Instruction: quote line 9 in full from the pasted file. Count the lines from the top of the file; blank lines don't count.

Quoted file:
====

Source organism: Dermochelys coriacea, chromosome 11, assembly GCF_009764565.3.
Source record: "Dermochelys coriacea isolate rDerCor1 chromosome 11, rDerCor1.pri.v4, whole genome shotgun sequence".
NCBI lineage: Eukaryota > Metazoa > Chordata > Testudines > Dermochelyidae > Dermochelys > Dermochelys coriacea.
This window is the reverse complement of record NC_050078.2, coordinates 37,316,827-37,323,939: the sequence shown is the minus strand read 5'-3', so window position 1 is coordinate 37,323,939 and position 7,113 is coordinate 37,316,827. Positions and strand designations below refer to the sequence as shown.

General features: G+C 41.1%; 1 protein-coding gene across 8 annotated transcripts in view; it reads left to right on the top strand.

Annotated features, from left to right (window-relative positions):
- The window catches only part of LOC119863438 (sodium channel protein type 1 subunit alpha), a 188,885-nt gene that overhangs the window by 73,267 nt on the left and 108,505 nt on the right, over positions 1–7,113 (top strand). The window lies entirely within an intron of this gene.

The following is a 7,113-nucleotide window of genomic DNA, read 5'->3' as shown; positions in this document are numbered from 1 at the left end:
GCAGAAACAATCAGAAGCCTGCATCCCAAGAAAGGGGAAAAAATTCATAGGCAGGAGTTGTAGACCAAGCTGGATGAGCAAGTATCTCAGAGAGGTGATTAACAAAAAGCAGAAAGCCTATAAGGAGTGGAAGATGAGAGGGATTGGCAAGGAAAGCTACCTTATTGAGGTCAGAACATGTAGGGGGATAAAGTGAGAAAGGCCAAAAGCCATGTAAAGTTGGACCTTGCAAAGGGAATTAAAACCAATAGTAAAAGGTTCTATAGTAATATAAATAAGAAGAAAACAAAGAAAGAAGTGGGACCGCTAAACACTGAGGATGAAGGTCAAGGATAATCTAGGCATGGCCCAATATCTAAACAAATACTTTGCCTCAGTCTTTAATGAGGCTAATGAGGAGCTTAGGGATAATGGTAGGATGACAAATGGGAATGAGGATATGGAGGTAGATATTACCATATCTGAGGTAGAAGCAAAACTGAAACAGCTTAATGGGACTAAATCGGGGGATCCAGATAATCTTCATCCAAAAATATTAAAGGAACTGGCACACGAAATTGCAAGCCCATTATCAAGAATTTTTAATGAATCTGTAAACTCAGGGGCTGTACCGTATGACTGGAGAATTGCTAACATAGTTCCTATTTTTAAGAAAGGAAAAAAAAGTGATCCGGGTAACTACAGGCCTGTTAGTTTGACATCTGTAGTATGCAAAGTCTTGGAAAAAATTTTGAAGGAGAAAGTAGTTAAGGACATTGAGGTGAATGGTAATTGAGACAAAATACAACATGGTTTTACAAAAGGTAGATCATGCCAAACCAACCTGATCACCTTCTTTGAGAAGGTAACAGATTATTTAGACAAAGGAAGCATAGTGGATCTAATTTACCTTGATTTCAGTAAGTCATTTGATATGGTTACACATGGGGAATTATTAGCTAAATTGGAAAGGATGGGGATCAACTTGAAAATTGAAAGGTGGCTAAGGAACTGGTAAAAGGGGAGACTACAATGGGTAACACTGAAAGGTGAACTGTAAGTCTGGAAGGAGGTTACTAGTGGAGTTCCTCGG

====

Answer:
GCAGAAACAATCAGAAGCCTGCATCCCAAGAAAGGGGAAAAAATTCATAGGCAGGAGTTGTAGACCAAGCTGGATGAGCAAGTATCTCAGAGAGGTGATTAACAAAAAGCAGAAAGCCTATAAGGAGTGGAAGATGAGAGGGATTGGCAAGGAAAGCTACCTTATTGAGGTCAGAACATGTAGGGGGATAAAGTGAGAAAGGCCAAAAGCCATGTAAAGTTGGACCTTGCAAAGGGAATTAAAACCAATAGTAAAAGGTTCTATAGTAATATAAATAAGAAGAAAACAAAGAAAGAAGTGGGACCGCTAAACACTGAGGATGAAGGTCAAGGATAATCTAGGCATGGCCCAATATCTAAACAAATACTTTGCCTCAGTCTTTAATGAGGCTAATGAGGAGCTTAGGGATAATGGTAGGATGACAAATGGGAATGAGGATATGGAGGTAGATATTACCATATCTGAGGTAGAAGCAAAACTGAAACAGCTTAATGGGACTAAATCGGGGGATCCAGATAATCTTCATCCAAAAATATTAAAGGAACTGGCACACGAAATTGCAAGCCCATTATCAAGAATTTTTAATGAATCTGTAAACTCAGGGGCTGTACCGTATGACTGGAGAATTGCTAACATAGTTCCTATTTTTAAGAAAGGAAAAAAAAGTGATCCGGGTAACTACAGGCCTGTTAGTTTGACATCTGTAGTATGCAAAGTCTTGGAAAAAATTTTGAAGGAGAAAGTAGTTAAGGACATTGAGGTGAATGGTAATTGAGACAAAATACAACATGGTTTTACAAAAGGTAGATCATGCCAAACCAACCTGATCACCTTCTTTGAGAAGGTAACAGATTATTTAGACAAAGGAAGCATAGTGGATCTAATTTACCTTGATTTCAGTAAGTCATTTGATATGGTTACACATGGGGAATTATTAGCTAAATTGGAAAGGATGGGGATCAACTTGAAAATTGAAAGGTGGCTAAGGAACTGGTAAAAGGGGAGACTACAATGGGTAACACTGAAAGGTGAACTGTAAGTCTGGAAGGAGGTTACTAGTGGAGTTCCTCGG